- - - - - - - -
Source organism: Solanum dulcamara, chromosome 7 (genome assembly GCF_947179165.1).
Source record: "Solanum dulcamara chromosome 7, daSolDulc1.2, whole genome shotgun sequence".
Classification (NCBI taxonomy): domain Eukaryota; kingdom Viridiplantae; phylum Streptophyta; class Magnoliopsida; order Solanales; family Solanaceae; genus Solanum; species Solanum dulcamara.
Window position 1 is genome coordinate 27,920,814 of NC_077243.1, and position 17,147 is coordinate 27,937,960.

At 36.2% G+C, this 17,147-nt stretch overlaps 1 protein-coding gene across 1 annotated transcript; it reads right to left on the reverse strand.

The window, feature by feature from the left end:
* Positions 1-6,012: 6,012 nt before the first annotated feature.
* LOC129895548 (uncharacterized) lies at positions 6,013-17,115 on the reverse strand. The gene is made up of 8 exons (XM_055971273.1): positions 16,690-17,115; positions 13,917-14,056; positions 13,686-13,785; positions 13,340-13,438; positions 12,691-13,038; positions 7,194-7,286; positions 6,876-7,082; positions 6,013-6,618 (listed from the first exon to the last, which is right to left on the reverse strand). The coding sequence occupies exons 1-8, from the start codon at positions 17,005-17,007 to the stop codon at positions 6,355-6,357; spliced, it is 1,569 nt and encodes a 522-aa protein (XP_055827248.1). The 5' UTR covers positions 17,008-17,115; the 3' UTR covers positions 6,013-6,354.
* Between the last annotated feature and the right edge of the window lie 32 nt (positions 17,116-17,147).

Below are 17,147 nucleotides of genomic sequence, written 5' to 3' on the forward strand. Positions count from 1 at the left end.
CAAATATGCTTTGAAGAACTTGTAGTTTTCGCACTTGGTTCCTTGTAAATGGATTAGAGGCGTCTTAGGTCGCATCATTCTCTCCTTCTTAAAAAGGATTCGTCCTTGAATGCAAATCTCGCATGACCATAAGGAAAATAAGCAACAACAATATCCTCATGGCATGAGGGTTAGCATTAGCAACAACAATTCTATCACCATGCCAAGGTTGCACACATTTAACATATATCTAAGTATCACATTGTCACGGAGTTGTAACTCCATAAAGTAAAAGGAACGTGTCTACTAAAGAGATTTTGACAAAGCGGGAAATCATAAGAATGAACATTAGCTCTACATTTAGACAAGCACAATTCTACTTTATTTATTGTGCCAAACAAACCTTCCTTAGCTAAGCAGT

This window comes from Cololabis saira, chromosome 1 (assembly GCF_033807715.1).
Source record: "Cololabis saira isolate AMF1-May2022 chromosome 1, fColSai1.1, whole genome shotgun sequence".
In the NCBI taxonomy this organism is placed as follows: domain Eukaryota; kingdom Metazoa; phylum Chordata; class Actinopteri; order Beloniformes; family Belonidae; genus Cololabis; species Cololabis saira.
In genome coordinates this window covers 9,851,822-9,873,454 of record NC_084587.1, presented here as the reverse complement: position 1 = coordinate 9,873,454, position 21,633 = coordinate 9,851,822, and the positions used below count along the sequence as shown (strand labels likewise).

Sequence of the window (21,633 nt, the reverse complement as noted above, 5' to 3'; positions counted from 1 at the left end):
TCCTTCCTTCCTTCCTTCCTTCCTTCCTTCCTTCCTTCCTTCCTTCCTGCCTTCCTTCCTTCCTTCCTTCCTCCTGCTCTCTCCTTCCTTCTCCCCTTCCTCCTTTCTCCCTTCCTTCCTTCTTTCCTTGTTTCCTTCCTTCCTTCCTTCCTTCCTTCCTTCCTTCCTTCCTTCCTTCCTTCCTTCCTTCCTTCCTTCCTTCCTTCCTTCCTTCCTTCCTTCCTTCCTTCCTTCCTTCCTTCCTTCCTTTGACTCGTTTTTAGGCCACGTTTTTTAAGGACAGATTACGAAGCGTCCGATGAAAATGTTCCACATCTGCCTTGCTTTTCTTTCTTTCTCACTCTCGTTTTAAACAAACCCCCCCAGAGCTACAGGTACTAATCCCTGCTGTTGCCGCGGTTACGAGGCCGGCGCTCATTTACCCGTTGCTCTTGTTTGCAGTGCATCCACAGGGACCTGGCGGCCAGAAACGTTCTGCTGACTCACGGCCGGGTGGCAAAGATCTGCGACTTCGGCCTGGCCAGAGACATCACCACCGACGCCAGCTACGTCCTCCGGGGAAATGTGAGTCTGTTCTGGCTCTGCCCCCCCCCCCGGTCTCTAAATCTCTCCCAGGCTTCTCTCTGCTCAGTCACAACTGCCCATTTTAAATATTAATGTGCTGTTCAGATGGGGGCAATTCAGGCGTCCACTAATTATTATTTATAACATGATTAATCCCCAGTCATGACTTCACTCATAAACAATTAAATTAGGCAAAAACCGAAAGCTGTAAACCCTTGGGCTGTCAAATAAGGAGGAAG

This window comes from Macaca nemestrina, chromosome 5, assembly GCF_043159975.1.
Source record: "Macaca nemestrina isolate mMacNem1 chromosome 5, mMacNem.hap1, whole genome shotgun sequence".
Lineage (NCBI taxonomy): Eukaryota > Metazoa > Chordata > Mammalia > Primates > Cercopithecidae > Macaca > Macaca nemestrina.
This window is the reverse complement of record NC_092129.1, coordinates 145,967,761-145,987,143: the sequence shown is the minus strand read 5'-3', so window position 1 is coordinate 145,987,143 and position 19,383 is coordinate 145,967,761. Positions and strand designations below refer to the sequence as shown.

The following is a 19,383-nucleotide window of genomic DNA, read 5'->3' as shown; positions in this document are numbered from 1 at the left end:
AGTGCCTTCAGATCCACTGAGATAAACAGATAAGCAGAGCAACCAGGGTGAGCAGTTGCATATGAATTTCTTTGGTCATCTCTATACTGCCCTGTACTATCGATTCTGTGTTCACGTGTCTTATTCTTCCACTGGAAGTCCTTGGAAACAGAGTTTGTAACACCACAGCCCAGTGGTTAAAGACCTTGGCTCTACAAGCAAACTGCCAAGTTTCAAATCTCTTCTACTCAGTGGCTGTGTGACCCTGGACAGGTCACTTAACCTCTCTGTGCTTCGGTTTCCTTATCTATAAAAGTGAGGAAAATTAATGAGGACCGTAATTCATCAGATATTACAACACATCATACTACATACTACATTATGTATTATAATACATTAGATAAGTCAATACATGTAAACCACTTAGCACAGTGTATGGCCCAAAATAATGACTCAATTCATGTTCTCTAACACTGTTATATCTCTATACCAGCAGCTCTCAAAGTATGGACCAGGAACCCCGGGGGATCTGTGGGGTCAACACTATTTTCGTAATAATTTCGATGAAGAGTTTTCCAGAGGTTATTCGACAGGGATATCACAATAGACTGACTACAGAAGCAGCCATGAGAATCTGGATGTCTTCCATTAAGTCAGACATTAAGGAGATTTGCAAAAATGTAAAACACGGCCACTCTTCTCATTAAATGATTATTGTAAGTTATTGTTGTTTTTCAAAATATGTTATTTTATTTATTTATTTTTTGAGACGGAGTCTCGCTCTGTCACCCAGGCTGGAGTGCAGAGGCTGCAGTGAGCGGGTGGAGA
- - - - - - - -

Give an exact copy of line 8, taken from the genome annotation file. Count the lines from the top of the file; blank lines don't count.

* LOC129895548 (uncharacterized) lies at positions 6,013-17,115 on the reverse strand. The gene is made up of 8 exons (XM_055971273.1): positions 16,690-17,115; positions 13,917-14,056; positions 13,686-13,785; positions 13,340-13,438; positions 12,691-13,038; positions 7,194-7,286; positions 6,876-7,082; positions 6,013-6,618 (listed from the first exon to the last, which is right to left on the reverse strand). The coding sequence occupies exons 1-8, from the start codon at positions 17,005-17,007 to the stop codon at positions 6,355-6,357; spliced, it is 1,569 nt and encodes a 522-aa protein (XP_055827248.1). The 5' UTR covers positions 17,008-17,115; the 3' UTR covers positions 6,013-6,354.